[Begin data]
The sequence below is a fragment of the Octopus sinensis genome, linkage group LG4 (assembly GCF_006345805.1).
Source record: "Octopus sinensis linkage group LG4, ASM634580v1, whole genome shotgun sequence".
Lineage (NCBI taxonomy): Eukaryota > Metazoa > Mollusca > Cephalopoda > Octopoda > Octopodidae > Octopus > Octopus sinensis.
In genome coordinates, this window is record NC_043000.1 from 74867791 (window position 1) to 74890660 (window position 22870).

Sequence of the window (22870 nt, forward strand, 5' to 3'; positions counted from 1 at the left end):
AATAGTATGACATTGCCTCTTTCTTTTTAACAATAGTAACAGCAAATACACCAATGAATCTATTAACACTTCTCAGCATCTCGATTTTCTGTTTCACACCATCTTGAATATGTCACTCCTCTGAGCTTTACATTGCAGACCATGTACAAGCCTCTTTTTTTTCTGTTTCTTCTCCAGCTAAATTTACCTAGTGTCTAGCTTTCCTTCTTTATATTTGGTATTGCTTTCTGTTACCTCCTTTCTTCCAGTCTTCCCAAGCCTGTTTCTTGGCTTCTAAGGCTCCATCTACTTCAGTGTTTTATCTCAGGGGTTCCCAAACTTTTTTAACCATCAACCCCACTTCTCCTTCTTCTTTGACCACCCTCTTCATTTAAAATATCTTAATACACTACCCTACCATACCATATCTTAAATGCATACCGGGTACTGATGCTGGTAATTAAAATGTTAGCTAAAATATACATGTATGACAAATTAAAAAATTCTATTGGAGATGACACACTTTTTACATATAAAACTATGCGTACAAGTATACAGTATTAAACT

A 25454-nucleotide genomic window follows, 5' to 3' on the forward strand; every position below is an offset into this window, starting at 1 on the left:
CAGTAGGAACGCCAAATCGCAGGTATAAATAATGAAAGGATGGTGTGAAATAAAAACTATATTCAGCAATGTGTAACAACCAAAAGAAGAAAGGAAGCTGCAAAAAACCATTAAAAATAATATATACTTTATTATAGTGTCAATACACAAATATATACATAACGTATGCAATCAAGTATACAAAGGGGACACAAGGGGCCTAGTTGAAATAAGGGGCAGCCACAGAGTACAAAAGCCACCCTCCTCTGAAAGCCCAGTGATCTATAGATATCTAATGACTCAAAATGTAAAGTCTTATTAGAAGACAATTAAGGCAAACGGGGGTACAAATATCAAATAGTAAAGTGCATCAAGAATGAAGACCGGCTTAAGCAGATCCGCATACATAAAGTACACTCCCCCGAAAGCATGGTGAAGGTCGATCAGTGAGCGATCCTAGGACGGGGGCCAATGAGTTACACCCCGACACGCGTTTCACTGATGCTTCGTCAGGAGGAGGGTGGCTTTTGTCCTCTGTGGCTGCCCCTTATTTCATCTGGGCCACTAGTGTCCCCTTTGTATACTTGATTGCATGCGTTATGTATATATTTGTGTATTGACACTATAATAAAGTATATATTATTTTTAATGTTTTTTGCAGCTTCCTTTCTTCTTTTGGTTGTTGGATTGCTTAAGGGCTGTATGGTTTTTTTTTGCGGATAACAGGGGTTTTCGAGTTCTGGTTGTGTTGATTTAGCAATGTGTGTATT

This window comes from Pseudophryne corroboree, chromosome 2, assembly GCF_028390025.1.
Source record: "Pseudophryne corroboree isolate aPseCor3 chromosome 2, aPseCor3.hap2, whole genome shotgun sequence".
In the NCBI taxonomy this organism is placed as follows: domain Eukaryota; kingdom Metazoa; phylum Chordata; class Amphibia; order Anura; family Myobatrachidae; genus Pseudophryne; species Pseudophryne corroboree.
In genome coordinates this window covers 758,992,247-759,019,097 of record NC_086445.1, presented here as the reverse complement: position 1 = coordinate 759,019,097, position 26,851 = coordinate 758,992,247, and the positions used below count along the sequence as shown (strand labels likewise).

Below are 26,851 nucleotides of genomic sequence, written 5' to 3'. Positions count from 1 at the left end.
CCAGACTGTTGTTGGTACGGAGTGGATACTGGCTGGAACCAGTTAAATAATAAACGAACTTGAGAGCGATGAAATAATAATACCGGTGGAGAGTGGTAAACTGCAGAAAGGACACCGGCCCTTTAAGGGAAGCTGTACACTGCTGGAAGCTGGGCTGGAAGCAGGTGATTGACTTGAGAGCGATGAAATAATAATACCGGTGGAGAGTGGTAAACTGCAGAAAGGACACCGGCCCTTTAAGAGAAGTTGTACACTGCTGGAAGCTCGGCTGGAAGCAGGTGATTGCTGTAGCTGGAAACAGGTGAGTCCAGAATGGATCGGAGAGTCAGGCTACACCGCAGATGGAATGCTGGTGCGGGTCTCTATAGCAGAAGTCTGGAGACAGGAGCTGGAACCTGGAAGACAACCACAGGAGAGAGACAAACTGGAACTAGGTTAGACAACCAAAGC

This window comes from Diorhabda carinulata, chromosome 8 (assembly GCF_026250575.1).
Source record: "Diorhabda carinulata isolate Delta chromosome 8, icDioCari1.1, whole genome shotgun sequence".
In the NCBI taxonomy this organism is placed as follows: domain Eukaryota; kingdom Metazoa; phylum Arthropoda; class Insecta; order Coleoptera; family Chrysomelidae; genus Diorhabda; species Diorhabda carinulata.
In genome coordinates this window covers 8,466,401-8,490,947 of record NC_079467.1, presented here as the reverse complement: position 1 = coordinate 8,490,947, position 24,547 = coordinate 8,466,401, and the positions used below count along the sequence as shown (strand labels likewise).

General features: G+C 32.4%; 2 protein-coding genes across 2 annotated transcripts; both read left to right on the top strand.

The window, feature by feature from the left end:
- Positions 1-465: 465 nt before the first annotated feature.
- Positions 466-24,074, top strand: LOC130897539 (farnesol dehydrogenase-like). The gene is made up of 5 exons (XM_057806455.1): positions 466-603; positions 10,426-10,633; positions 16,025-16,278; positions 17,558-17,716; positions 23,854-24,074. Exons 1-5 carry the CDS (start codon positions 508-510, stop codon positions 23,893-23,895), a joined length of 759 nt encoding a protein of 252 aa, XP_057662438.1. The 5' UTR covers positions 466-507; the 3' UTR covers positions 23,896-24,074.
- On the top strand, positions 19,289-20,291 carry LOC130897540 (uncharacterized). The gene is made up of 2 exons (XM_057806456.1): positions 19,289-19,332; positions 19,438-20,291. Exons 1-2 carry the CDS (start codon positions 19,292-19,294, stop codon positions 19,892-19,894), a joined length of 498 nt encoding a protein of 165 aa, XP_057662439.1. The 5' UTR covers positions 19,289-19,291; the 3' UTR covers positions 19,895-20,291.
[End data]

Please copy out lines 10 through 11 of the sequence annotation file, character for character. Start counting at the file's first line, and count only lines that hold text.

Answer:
Source record: "Pseudophryne corroboree isolate aPseCor3 chromosome 2, aPseCor3.hap2, whole genome shotgun sequence".
In the NCBI taxonomy this organism is placed as follows: domain Eukaryota; kingdom Metazoa; phylum Chordata; class Amphibia; order Anura; family Myobatrachidae; genus Pseudophryne; species Pseudophryne corroboree.